Media renderings of the Olympics continue to offer opportunities for hypernationalism. This study analyzes the same basketball game (U.S. vs. China in men’s basketball at the 2008 Summer Olympics) through the lens of 4 different telecasts in the United States, China, Slovenia, and Canada. Results illuminate us/them and collectivist/individualist dichotomies, differing themes of redemption and expectation, and stark contrasts in network style and content in game coverage. Ramifications for theory, fans, and network gatekeepers are postulated.
Andrew C. Billings, Paul J. MacArthur, Simon Licen, and Dan Wu
Meg G. Hancock, Alicia Cintron, and Lindsey Darvin
; Savickas, 2002 ). Thus, it is important to consider how men and women learn about careers in intercollegiate athletics, as well as how that learning process influences career paths. Such information can give insight in to the cultivation of career interests and potential career paths for men and women
Kathleen A. Martin Ginis
Over the past decade, researchers have faced increasing pressure to bridge the gap between the generation of new knowledge and the translation of that knowledge into applications and products that can benefit society. SCI Action Canada is an example of a community-university partnership approach to bridging the research generation-knowledge translation gap. It is an alliance of 30 community-based organizations and university-based researchers working together to increase physical activity participation among people living with a spinal cord injury (SCI). This paper provides an overview of activities undertaken by SCI Action Canada, presented within the framework of key principles of effective knowledge translation. Recommendations are made for the cultivation of successful community-university partnerships to develop, evaluate, and implement physical activity innovations.
Ramon Spaaij and Nico Schulenkorf
Recent research has examined how sports events and sport-for-development projects can create, sustain, and maximize positive social impacts for local communities. This article takes this debate forward by arguing that the cultivation of safe space is a key ingredient of sport-for-development management and community event leverage. Safe space is conceptualized as a multidimensional process that involves physical, psychological/affective, sociocultural, political, and experimental dimensions. Drawing on empirical findings from Sri Lanka, Israel, and Brazil, the article shows how these dimensions of safe space operate and interact in practice, and identifies practical strategies that sport managers, policymakers, and practitioners can use to cultivate safe spaces in and through sports projects and events.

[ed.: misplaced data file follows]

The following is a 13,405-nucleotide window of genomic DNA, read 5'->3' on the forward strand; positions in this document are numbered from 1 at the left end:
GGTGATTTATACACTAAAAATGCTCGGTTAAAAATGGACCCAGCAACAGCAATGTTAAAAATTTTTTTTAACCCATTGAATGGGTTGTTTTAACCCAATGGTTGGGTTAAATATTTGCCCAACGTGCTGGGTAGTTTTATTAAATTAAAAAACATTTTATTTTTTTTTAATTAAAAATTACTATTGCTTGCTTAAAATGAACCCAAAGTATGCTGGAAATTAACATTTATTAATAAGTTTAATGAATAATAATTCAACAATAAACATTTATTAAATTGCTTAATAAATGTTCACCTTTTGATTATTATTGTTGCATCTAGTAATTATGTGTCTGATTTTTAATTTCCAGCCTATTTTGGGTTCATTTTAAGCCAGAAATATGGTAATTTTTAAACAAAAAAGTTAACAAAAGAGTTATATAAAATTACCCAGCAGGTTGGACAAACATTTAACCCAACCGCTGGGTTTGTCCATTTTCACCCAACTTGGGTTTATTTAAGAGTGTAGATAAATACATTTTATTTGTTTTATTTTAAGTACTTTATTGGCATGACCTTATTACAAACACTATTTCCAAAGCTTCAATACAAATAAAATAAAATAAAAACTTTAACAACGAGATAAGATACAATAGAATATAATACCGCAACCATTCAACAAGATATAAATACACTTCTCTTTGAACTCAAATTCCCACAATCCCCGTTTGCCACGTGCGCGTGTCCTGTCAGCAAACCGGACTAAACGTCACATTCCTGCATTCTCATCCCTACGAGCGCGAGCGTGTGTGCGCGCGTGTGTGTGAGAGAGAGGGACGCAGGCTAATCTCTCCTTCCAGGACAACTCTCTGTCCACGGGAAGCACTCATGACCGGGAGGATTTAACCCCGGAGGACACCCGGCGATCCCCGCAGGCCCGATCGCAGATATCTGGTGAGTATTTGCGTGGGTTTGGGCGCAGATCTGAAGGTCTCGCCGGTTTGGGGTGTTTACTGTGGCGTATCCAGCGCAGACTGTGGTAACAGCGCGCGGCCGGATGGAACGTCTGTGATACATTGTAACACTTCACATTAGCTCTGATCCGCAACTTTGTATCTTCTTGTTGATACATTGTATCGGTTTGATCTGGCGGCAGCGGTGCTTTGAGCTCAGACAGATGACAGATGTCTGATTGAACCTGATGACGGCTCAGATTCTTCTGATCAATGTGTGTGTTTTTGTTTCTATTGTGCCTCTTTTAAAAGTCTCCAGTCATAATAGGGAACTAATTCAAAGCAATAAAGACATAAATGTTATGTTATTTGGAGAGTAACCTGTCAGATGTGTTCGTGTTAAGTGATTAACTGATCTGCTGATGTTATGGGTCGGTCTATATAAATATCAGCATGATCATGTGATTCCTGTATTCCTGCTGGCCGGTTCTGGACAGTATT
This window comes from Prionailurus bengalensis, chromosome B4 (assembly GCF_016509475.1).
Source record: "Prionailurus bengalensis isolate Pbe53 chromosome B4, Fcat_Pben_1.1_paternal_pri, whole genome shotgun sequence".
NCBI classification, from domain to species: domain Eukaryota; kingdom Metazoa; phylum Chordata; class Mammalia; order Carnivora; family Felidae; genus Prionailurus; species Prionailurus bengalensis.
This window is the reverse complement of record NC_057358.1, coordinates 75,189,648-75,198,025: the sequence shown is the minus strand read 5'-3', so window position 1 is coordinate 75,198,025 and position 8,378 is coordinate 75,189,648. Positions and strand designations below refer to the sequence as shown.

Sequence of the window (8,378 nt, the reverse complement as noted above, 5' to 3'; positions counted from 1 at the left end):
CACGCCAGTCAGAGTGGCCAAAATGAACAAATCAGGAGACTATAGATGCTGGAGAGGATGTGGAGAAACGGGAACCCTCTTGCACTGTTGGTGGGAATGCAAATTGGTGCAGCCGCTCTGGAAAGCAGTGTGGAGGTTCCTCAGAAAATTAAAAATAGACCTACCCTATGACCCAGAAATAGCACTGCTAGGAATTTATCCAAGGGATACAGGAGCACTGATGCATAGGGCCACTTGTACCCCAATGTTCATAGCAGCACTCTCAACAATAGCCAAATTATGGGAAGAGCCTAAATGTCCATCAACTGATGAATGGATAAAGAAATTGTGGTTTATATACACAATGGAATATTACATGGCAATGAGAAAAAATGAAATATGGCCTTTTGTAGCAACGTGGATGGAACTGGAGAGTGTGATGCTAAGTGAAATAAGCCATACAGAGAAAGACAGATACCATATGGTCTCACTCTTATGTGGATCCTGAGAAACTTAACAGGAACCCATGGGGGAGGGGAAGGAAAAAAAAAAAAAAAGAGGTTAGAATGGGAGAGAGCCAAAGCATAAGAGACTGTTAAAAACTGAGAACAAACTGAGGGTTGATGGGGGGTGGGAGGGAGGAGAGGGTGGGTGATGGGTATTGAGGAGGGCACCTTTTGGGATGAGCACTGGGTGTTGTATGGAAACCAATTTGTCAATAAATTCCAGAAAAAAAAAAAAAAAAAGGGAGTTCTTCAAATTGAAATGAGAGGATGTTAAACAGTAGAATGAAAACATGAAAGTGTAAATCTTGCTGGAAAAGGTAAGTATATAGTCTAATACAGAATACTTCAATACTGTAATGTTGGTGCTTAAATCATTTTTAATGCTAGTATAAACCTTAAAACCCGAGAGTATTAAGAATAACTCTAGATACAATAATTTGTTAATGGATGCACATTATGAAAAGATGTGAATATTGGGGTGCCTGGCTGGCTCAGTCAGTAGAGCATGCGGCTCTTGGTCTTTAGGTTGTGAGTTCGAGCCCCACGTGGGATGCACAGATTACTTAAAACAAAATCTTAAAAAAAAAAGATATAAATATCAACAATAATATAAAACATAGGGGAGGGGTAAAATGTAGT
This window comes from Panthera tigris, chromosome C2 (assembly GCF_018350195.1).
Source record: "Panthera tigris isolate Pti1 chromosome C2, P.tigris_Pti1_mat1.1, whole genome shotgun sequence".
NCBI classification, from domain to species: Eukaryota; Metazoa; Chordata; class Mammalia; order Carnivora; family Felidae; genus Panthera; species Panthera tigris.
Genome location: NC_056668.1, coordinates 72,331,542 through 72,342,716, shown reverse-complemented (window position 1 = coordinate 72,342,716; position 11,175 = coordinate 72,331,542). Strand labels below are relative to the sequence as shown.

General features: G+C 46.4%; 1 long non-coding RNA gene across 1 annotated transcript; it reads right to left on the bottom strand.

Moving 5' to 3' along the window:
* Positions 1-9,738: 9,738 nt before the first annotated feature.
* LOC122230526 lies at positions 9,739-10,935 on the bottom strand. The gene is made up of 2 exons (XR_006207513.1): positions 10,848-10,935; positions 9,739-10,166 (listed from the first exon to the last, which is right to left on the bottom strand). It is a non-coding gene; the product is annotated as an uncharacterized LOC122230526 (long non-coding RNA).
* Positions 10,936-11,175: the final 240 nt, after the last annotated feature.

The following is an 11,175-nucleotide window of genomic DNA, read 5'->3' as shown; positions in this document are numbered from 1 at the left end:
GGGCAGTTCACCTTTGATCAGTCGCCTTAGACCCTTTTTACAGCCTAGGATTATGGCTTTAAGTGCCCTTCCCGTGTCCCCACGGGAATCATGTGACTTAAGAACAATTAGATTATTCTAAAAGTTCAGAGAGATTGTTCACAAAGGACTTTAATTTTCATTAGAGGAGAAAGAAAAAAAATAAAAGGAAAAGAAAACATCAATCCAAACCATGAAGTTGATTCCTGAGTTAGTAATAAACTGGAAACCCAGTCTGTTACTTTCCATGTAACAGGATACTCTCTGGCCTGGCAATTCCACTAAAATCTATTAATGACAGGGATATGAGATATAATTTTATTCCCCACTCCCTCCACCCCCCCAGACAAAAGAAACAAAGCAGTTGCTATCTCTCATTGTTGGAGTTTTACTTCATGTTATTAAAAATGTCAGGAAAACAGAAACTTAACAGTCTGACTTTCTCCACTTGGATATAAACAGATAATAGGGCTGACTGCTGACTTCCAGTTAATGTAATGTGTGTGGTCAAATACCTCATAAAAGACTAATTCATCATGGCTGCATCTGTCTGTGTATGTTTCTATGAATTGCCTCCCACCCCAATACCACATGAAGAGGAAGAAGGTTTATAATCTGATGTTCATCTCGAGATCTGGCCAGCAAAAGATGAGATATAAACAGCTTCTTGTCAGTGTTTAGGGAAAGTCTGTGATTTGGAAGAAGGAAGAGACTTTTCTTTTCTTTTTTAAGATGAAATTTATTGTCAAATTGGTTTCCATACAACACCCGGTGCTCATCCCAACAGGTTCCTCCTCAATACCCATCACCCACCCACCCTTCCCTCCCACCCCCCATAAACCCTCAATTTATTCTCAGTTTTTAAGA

Hans C. Schmidt
). One especially relevant perspective is that of cultivation theory. Cultivation Theory The premise of cultivation theory, as developed by Gerbner ( 1969 ; Gerbner & Gross, 1976 ), is that much of the way that people understand the world comes not from personal experience but from exposure to media
Jerred Junqi Wang
government, the facilitation of bicycle export to overseas markets, and the cultivation of a culture of sacrifice. At the same time, as Turpin points out, the positive impact of World War I on the bicycle industry was more like a bandage than a panacea. In Chapter 3, Turpin examines the responses of the
number of research hubs in the United States, Europe, and China ( Shusterman, 2018–2019 ). Somaesthetics can be briefly defined as the critical study and meliorative cultivation of the experience and use of the living body (or soma) as the site of sensory appreciation (aesthesis) and performative and
Amy Baker, Mary A. Hums, Yoseph Mamo, and Damon P.S. Andrew
four phases: initiation, cultivation, separation, and redefinition ( Chao, 1997 ). Furthermore, certain environmental factors (e.g., opportunities for mentoring, organizational climate) or barriers (e.g., access to mentors, fear of initiating a relationship) may inhibit or facilitate the process
Samuel M. Clevenger, Oliver Rick, and Jacob Bustad
US society is not natural, nor even guaranteed. Rather, sports position of prominence requires continuous cultivation by a complex and collusive network of commercially driven parties.” Sporting and commercial media organizations operate within that complex, collusive network, and their public
Ellen J. Staurowsky
2011—Gonzaga and George Mason—are used as examples. Establishing that the opportunities for Butler men’s basketball to take hold of the national imagination for a time in 2010 and 2011 would not have happened without the cultivation of men’s basketball as an asset long before is developed in Chapters 2